Potential applications and limitations for thermal imaging
Thermal imaging technology is being deployed in some very creative ways across a wide range of industries. Everyone from engineers to farmers are using thermal imaging to see things they never could in the visible light spectrum.
Thermal imaging is showing promising results in a lot of different applications and quickly gaining popularity for it. However, it’s important to first note the technology’s limitations before speaking of its numerous benefits.
Thermal imaging limitations
While thermal energy has powerful capabilities, it also has some limitations. It is important to fully understand the technology before you begin implementation in your application. In order to avoid ending up with an imaging solution that doesn’t work for your application, make sure to consult a qualified Certified System Integrator, who will be able to tell you what’s appropriate for your application
Thermal imaging applications
Thermal imaging is used in many ways—some of which may never have seemed possible. For example, farmers are using thermal imaging for a number of different applications. Sugar beet farmers pile their harvested beets in several large pyramids before processing them. Thermal imaging reveals which pile is the hottest, in other words, which pile will spoil first, so they can process the hottest piles first and increase their annual yields.
Thermal imaging is used widely in mechanical inspection. If two motors are operating at the same speed with the load, they should look similar on a thermal camera. Differences in heat emissions signals the early stages of an operating error in one of the engines.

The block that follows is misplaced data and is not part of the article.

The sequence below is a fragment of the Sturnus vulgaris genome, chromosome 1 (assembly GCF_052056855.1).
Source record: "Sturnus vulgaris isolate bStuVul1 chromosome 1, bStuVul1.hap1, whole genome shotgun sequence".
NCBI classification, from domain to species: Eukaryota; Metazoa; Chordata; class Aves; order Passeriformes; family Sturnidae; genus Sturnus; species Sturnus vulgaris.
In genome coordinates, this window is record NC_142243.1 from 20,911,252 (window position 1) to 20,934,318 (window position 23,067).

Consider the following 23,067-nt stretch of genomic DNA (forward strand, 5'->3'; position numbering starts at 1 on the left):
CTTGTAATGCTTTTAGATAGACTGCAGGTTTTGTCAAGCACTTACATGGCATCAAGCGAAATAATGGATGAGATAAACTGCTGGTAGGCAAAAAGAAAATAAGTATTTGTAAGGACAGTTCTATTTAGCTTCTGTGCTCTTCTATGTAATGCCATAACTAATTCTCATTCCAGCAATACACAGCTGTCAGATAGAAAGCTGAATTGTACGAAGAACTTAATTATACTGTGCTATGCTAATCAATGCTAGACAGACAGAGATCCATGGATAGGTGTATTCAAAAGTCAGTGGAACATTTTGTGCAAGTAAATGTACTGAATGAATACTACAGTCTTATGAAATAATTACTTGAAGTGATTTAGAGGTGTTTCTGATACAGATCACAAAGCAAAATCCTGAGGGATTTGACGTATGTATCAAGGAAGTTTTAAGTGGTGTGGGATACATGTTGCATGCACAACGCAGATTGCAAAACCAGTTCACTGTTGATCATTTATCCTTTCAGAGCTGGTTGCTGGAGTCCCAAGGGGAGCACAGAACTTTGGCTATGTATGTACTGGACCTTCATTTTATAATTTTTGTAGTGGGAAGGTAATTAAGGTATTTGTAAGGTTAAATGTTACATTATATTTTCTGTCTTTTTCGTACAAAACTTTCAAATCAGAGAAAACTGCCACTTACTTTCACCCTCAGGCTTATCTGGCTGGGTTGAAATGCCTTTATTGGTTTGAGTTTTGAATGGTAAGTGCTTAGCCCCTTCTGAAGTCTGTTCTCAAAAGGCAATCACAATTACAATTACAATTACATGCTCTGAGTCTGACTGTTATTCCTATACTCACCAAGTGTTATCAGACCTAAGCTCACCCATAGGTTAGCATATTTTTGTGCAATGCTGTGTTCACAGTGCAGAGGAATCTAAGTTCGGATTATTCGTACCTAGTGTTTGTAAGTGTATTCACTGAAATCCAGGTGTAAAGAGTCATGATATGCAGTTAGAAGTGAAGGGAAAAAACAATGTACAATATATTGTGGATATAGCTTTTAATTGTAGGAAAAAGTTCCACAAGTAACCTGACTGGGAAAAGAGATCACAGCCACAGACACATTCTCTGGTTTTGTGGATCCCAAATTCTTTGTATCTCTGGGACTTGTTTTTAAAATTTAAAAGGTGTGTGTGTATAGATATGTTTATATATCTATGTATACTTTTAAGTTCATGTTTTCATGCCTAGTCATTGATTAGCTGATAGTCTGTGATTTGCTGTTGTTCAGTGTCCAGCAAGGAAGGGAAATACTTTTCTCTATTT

The construction industry makes heavy use of thermal imaging too. Thermal images, when a large temperature difference is created inside a structure and outside, can reveal insulation and HVAC issues, detect electrical problems and pinpoint energy losses.
There are quite a few other ways in which thermal imaging is being used to solve problems a camera on the visible spectrum could not. Thermal imaging has proven its use by opening the door to entirely new imaging applications.
This article originally appeared on the AIA website. The AIA is a part of the Association for Advancing Automation (A3). A3 is a CFE Media content partner. Edited by Carly Marchal, content specialist, CFE Media, email@example.com.
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